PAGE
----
VIENNA, Austria – The United States is asking the U.N. atomic agency on Tuesday to urge Iran (search) to deliver on claims that its nuclear programs are peaceful, while Tehran (search) is warning that too much pressure could aggravate tensions.
Iran has suggested it may sign a protocol opening its nuclear programs to unfettered inspections by the International Atomic Energy Agency (search). But that depends on the outcome of the meeting of the agency's board of governors, chief Iranian delegate Ali Akbar Salehi said.
"We wish there will be an agreement," Salehi said on Tuesday. "We'll wait to see what the outcome is, but we have kept all of our options open."
Reflecting intense behind-the-scenes negotiations over Iran, diplomats said the conference might adjourn for 24 hours to give delegates time to try to find a common position.
As the U.S. allies met to sway the board, Salehi lobbied for support for Iran's position in separate meetings Monday evening. Reflecting the differences over the issue, diplomats at the meeting said a decision, originally expected for Tuesday, could be dragged out, possibly until Thursday.
The United States accuses Iran of working on a secret nuclear weapons program. A recent confidential IAEA report to the board said traces of highly enriched, weapons-grade uranium were found at an Iranian nuclear facility.
The report also said Iran was conducting tests that experts say make little sense unless the country was pursuing nuclear weapons.
Tehran insists its nuclear programs are for generating electricity and says its equipment was "contaminated" with enriched uranium by a previous owner.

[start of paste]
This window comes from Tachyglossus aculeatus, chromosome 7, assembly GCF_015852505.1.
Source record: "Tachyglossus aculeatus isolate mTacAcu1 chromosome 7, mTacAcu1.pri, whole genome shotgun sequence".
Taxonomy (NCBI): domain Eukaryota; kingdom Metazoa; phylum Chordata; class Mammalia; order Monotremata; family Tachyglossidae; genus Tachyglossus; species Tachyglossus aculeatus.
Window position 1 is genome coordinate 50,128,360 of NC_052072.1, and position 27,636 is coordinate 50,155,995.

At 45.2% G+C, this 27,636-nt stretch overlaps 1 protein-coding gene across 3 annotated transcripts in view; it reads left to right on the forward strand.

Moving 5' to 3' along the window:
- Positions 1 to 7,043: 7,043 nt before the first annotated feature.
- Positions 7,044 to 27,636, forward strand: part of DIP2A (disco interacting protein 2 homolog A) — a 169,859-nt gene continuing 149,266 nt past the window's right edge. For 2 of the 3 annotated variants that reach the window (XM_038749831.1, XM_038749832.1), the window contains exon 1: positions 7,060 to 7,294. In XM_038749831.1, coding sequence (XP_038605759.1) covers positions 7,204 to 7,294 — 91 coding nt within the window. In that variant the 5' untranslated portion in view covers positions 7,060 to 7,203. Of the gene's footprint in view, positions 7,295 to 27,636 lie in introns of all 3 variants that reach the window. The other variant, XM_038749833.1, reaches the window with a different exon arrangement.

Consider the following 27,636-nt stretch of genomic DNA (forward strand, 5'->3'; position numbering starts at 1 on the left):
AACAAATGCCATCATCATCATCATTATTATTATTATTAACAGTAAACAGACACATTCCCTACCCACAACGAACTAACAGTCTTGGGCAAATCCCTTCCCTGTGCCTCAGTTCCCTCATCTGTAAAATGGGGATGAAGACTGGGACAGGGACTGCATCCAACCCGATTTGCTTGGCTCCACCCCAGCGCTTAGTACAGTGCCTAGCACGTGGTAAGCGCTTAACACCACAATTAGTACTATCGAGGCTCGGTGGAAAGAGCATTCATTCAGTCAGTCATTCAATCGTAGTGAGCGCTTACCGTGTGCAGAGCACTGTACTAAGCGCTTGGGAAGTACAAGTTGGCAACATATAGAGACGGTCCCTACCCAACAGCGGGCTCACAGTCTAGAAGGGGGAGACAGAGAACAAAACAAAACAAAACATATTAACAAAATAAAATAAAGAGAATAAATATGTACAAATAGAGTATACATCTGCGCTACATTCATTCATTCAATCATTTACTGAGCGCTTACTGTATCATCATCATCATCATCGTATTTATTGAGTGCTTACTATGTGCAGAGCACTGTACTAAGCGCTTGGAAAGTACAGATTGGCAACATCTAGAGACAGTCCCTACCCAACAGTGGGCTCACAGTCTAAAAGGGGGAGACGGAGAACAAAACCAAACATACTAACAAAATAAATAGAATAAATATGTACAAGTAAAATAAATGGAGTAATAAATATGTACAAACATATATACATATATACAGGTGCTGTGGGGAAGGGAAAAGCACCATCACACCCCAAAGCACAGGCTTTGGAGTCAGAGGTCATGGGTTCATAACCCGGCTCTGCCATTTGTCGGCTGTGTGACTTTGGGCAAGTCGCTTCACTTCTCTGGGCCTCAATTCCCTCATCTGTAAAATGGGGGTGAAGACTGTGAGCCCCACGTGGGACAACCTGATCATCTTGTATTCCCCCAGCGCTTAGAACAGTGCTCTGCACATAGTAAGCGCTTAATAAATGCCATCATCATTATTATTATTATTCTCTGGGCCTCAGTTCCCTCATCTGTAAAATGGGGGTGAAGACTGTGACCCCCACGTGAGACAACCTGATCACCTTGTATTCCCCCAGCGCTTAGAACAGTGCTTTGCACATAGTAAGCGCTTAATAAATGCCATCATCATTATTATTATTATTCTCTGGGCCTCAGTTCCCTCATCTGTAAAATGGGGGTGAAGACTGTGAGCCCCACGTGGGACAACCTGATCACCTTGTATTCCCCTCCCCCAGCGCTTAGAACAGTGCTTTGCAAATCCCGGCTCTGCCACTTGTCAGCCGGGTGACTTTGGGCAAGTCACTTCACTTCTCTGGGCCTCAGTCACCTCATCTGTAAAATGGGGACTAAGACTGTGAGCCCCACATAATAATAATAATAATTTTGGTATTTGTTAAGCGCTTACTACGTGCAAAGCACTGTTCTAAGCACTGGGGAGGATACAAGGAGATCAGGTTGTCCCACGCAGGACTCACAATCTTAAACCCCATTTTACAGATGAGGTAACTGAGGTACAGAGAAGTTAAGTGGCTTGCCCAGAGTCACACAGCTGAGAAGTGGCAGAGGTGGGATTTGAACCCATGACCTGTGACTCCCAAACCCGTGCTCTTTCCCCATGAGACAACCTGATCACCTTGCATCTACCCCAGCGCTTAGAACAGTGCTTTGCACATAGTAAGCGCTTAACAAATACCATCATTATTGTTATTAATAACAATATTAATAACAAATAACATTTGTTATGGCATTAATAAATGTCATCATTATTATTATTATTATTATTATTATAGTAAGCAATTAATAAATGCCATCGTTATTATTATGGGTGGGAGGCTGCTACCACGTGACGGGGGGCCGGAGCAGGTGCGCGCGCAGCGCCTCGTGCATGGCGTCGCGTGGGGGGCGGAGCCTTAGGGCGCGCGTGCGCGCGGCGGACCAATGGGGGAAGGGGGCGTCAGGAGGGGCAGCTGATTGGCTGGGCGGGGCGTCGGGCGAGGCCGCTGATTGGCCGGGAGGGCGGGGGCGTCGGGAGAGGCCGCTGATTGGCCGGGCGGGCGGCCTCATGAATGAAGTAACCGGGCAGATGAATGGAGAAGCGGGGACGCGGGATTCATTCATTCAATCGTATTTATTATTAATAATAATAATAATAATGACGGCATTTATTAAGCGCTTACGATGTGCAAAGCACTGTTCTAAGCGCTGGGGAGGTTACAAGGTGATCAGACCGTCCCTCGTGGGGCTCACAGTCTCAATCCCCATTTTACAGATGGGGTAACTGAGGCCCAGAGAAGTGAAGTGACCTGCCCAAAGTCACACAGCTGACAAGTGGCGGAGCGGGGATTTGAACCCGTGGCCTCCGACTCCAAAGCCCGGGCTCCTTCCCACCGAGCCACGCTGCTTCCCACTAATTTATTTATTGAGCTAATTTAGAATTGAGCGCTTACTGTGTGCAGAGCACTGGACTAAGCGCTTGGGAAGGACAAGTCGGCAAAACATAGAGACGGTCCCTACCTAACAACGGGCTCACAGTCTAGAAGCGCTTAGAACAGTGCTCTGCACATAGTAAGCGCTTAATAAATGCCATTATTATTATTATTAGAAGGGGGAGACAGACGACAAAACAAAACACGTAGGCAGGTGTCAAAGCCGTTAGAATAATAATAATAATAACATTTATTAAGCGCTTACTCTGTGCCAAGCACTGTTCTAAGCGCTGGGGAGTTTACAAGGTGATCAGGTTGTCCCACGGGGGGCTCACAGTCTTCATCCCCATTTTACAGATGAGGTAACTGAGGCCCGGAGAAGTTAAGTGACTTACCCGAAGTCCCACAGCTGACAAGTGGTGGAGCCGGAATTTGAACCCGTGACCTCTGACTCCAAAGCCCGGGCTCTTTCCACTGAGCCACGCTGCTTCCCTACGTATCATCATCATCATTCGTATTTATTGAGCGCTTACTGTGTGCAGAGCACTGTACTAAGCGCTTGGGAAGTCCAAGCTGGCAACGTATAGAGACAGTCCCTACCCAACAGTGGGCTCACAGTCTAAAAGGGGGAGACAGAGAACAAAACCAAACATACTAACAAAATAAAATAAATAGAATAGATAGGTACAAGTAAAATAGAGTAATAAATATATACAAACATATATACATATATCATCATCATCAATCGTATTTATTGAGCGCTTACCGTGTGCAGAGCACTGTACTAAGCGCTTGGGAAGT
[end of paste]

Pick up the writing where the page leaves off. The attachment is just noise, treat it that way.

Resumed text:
IAEA Director-General Mohamed ElBaradei said in opening remarks that Iran has been showing increased cooperation, but his experts still didn't have enough information to determine the nature of the country's nuclear activities.
"I would urge Iran in the coming weeks to show proactive and accelerated cooperation ... by providing the agency with a complete and accurate declaration of all its nuclear activities," ElBaradei said.
The Bush administration decided last week not to ask the Vienna meeting to endorse a resolution finding Iran in noncompliance of IAEA obligations -- which would have raised the possibility of U.N. sanctions.
But U.S. allies Canada and Britain were sounding out other board members on a resolution that would call on Iran to answer questions raised in the report and provide full disclosure of its programs, diplomats said on condition of anonymity. The resolution also could set a deadline for Tehran to comply, the diplomats said.
In Washington, U.S. State Department spokesman Richard Boucher said most board members agreed that Iran needs to "take steps to cooperate fully and answer all questions. So we'll be working with other members of the board to try to get a resolution that makes that clear in the strongest possible terms."
Diplomats said it was conceivable that the United States would postpone a call to action until the next board meeting in November rather than accept a toothless resolution.
ElBaradei pressed the Iranians for a complete list of all imported equipment and components they contend were contaminated as well as their countries of origin, the dates they were acquired and where they have been used or stored since.
The nuclear agency also needs to know more about Iran's uranium conversion experiments and its testing of gas centrifuges to enrich uranium, he said.
ElBaradei toured Iran's nuclear facilities in February, including an incomplete plant in Natanz, about 300 miles south of Tehran. Diplomats said he was taken aback by the advanced stage of a project using hundreds of centrifuges to enrich uranium.